5. Our Four-Legged Friends

Today’s records are in a slightly lighter vein . . .

Dogs may not be able to talk, but sometimes they can bear witness to a wreck, as in this case when a dog arrived home at St. Ives, the first indication that anything was amiss with the Charles, lost off Portreath in November 1807.

Another dog was also a sole survivor of the steamer Prince, wrecked in 1876 off the Tyne.

Though several other records also report the sole survivor as being canine, more happily, the crew of the Reaper of Guernsey were taken off by breeches buoy in 1881, also off the Tyne, including a somewhat vocal animal: ‘Above the shouts of the men could be distinctly heard the yells of a fine terrier dog’ reported a local newspaper. When the Wandsworth  also struck the Tyne in 1897 another dog, also rescued by breeches buoy, ‘gave token of being exceedingly thankful for its rescue’.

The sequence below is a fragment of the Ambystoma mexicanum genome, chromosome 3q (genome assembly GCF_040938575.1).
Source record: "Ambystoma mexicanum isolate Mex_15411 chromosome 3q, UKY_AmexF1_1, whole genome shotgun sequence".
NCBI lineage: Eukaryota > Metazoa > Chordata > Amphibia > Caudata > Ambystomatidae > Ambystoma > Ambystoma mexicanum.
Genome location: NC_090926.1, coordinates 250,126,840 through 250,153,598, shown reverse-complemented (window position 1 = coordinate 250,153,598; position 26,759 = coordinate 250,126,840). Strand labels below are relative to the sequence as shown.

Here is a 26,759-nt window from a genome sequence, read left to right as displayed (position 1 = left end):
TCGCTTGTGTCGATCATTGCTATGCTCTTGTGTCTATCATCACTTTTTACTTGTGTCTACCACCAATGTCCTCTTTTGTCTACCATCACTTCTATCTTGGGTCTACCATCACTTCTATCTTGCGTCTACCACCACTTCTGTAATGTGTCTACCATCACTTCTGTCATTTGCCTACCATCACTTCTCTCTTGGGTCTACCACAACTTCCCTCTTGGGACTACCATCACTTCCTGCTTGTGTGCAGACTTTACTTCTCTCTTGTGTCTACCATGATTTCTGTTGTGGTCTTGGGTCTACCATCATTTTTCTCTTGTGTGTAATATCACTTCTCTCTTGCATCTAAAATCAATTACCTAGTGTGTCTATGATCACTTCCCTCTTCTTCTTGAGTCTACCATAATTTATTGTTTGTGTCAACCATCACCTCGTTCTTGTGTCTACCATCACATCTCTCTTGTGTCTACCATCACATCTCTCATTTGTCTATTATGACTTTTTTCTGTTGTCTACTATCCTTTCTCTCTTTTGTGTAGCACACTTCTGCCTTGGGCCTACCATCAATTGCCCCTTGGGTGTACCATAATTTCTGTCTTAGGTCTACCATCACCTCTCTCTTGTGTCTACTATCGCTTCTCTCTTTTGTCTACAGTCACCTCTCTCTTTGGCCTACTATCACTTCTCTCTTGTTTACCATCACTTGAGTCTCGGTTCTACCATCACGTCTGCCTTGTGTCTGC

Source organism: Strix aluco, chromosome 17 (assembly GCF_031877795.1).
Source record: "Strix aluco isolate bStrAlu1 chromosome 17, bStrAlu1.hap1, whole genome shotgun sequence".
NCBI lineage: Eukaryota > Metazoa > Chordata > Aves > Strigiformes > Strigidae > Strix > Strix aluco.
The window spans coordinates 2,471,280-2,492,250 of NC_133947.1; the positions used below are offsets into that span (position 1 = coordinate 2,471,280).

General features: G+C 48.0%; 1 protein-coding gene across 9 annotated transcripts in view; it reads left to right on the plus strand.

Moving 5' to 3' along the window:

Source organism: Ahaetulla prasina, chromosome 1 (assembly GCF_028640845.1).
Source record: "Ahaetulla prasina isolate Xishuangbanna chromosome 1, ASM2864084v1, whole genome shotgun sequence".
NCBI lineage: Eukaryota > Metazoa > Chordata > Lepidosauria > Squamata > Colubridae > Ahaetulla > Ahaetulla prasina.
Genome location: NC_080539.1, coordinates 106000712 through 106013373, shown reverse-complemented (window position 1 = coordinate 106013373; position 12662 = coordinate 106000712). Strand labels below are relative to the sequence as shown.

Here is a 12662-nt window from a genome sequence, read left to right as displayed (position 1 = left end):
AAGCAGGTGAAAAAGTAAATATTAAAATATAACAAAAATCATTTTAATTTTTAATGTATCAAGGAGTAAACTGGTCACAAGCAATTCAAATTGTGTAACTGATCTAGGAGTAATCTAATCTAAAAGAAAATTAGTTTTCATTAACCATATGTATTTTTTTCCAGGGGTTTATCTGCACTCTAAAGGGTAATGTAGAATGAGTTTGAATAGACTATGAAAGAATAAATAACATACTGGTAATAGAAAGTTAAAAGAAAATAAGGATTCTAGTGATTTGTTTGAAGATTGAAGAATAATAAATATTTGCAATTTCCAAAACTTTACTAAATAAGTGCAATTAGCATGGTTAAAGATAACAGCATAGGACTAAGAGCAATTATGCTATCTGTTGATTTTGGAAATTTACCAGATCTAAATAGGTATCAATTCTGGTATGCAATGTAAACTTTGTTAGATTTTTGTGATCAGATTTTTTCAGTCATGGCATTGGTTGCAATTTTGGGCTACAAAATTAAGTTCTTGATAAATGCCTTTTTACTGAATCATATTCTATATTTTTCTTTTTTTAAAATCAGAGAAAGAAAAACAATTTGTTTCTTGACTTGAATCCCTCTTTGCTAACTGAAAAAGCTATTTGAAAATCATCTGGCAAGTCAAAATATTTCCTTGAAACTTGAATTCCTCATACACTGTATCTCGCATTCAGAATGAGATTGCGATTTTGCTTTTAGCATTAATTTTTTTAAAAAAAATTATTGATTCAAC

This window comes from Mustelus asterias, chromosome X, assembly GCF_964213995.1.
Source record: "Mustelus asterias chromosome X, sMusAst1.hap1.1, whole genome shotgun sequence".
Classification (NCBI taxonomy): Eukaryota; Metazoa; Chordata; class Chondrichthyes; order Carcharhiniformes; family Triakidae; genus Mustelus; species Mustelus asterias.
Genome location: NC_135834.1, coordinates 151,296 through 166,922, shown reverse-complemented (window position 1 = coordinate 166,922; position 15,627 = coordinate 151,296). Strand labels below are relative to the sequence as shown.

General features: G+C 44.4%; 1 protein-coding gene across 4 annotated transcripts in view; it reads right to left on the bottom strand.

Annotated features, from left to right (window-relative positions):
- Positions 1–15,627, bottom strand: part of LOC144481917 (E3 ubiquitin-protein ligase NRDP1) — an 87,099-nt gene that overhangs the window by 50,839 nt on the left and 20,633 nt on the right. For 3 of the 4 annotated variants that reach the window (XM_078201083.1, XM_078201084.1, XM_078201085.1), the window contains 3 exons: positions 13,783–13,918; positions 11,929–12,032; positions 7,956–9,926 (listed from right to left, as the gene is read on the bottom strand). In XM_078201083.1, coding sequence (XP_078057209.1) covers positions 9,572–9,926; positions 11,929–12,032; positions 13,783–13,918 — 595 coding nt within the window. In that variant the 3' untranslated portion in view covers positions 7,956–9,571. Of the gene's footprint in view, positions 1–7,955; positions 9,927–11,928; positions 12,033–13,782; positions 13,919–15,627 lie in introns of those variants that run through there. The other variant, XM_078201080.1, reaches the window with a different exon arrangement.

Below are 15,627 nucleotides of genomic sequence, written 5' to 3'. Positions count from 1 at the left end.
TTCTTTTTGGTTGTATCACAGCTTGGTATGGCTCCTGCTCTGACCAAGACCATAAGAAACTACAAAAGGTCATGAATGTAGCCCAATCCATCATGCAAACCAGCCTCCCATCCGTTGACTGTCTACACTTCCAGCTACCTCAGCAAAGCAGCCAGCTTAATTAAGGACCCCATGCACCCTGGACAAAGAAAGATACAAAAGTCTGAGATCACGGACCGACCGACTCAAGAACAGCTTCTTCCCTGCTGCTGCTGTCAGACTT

Somewhat more famous was Monte, the St. Bernard plucked to safety by the greatest lifeboatman of all time, Cox’n Henry Blogg, from the Monte Nevoso aground on Haisbro’ Sand in 1932. Monte is the star of the RNLI Henry Blogg museum for their younger visitors.

Dogs sometimes became rescuers rather than rescuees. The ‘sagacious canine perseverance’ of one Newfoundland who doggedly (sorry . . . ) swam ashore with a lead line resulted in a successful rescue operation from the Durham Packet off Cley-next-the-Sea, Norfolk, in 1815. The breed became famous for its lifesaving capabilities and instincts and a number of other wrecks have similar tales of heroic Newfoundlands attached. No wonder Lord Byron’s Newfoundland was aptly named Boatswain.